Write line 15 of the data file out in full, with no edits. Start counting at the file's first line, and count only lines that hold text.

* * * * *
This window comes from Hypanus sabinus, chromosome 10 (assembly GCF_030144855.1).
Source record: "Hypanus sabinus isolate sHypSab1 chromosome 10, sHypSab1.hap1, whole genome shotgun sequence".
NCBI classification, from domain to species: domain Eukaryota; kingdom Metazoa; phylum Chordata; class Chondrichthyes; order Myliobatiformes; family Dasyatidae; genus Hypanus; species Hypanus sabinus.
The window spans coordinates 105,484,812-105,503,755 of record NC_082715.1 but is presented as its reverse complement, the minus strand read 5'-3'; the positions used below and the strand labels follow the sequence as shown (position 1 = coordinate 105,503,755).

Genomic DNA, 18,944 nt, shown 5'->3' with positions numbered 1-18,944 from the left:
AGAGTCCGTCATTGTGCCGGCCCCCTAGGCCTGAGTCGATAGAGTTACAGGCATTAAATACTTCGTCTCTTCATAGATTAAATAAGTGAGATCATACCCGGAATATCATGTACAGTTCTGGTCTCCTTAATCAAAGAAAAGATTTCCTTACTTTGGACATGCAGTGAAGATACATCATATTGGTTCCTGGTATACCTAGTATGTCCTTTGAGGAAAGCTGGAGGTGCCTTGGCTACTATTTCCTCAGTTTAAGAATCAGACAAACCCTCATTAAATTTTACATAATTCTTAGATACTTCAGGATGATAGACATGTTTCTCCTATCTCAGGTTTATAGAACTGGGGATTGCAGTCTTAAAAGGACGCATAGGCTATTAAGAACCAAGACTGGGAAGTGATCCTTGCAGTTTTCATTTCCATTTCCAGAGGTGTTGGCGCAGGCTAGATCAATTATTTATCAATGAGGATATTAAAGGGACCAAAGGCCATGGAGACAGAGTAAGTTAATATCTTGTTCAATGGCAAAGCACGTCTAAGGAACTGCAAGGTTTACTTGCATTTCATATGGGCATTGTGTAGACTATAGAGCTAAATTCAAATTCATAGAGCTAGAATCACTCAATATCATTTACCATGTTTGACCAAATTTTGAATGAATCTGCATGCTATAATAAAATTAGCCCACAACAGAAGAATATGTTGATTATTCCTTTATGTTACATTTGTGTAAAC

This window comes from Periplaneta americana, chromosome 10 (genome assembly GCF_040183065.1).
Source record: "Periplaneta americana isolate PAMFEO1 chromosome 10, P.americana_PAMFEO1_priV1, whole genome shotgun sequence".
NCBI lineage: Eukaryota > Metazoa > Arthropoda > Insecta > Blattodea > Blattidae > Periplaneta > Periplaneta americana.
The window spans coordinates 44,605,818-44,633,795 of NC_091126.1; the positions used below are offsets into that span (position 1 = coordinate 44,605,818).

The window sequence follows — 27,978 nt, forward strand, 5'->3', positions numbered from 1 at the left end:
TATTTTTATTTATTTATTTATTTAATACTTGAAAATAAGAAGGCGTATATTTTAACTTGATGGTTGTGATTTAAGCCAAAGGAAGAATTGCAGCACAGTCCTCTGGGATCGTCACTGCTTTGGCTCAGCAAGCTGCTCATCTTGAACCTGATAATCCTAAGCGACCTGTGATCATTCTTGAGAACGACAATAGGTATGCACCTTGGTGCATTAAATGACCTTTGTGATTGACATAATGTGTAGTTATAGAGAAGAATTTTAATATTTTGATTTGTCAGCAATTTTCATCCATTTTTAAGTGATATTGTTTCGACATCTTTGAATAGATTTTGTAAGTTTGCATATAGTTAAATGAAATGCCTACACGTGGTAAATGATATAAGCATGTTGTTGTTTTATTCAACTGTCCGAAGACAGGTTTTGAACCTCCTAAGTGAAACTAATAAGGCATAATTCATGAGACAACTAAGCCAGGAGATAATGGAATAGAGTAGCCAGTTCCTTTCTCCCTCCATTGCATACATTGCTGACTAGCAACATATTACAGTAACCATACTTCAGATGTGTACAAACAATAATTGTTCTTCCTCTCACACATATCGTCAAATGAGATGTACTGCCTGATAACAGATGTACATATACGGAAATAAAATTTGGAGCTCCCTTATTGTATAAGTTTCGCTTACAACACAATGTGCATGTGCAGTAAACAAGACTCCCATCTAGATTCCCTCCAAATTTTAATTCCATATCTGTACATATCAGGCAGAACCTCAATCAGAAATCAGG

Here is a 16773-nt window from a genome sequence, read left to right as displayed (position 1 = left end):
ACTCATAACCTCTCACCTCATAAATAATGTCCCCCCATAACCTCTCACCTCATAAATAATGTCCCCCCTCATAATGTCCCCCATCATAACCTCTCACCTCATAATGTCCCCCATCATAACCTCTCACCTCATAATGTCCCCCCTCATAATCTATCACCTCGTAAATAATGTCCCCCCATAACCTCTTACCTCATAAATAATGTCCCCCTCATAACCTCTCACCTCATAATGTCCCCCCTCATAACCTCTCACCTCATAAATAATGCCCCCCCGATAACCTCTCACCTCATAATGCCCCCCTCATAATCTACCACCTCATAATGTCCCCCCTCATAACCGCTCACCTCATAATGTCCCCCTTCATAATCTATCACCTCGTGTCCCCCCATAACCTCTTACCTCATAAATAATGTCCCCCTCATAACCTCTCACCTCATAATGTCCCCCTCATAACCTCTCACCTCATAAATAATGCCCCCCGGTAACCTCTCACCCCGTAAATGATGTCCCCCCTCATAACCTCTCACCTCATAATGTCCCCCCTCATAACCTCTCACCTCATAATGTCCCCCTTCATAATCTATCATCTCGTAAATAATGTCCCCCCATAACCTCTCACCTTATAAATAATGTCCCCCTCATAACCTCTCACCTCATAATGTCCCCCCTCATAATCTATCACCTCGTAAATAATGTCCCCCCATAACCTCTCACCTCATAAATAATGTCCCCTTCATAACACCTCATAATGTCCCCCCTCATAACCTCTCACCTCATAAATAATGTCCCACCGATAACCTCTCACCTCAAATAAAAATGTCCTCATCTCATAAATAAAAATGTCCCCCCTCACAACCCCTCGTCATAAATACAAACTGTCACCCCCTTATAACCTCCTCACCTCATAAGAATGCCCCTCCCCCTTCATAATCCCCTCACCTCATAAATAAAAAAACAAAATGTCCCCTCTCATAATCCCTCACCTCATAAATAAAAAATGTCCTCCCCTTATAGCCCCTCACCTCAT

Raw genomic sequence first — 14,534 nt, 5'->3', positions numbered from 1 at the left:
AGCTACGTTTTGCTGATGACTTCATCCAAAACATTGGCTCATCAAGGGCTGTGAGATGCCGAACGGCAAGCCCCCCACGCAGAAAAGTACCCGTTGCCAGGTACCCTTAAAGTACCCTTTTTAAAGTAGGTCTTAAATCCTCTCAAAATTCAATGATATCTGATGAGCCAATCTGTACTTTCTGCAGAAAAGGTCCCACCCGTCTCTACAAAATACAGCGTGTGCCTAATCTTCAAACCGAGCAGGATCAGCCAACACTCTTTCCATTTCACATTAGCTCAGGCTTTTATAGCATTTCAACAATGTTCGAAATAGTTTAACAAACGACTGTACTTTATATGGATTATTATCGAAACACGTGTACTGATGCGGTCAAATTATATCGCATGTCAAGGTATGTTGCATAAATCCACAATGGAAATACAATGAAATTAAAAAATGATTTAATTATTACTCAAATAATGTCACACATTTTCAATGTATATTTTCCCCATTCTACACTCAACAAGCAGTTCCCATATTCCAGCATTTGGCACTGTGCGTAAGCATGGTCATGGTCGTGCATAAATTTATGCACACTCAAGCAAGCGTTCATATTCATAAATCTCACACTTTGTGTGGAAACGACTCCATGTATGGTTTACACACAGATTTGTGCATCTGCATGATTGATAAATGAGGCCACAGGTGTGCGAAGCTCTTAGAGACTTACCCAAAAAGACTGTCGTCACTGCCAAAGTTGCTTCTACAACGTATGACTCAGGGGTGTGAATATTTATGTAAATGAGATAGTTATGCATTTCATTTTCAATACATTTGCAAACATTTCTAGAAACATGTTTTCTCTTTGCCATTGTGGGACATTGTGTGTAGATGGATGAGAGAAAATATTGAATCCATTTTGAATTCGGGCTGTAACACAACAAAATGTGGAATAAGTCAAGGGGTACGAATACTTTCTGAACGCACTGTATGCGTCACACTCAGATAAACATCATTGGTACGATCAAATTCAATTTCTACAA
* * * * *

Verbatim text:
Raw genomic sequence first — 14,534 nt, 5'->3', positions numbered from 1 at the left: